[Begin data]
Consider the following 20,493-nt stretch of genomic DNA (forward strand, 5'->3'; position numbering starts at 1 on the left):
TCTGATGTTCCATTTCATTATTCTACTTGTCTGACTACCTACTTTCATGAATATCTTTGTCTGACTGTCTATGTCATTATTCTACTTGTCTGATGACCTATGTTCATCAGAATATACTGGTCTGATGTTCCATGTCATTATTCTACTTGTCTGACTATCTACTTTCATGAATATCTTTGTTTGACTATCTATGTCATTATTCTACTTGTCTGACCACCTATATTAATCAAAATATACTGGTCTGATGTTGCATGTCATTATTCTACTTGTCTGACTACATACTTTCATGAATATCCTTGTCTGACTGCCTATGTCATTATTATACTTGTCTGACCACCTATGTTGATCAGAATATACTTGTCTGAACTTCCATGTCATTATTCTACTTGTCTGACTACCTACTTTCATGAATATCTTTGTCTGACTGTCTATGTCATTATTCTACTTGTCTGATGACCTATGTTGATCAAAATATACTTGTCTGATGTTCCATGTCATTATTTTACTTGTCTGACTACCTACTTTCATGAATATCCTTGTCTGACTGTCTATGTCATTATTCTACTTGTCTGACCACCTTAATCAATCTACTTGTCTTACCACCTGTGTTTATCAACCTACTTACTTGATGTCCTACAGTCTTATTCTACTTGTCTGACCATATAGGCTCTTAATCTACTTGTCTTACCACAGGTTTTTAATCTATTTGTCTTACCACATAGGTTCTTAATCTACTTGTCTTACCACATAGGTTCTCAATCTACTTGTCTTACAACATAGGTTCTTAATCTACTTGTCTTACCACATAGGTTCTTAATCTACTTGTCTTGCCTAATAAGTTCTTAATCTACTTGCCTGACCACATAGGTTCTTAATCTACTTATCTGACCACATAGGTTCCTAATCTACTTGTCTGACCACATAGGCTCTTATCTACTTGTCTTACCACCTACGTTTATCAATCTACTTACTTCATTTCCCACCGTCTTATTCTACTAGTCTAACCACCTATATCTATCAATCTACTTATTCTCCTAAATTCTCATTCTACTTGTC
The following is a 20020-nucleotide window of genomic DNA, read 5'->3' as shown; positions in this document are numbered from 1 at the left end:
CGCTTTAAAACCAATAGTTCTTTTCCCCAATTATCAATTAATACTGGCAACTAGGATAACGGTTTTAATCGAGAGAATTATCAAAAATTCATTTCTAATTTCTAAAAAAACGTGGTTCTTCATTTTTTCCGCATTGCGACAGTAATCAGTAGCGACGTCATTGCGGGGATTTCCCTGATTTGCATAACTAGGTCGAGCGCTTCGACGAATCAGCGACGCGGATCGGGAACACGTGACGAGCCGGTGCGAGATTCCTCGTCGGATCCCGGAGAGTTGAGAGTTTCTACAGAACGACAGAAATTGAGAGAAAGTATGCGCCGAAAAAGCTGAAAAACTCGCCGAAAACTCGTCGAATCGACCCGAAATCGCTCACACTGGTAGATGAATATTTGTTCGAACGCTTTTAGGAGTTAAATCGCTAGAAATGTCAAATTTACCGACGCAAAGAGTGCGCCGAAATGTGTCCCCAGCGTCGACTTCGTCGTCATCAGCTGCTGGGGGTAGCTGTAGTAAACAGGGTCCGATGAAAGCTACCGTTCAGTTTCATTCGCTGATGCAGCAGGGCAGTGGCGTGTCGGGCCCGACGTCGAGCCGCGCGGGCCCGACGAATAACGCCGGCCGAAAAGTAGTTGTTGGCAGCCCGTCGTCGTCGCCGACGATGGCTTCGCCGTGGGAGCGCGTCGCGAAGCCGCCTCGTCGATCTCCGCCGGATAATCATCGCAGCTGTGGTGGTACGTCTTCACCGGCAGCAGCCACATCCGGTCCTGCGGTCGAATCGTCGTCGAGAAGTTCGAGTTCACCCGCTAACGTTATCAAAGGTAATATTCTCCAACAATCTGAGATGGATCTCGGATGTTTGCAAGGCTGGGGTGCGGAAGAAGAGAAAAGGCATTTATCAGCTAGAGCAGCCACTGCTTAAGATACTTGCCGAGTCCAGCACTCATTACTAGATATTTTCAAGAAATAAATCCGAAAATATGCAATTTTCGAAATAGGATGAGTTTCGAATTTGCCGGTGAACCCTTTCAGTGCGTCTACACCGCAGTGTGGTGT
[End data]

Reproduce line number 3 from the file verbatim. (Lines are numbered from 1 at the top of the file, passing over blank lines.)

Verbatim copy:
The following is a 20020-nucleotide window of genomic DNA, read 5'->3' as shown; positions in this document are numbered from 1 at the left end: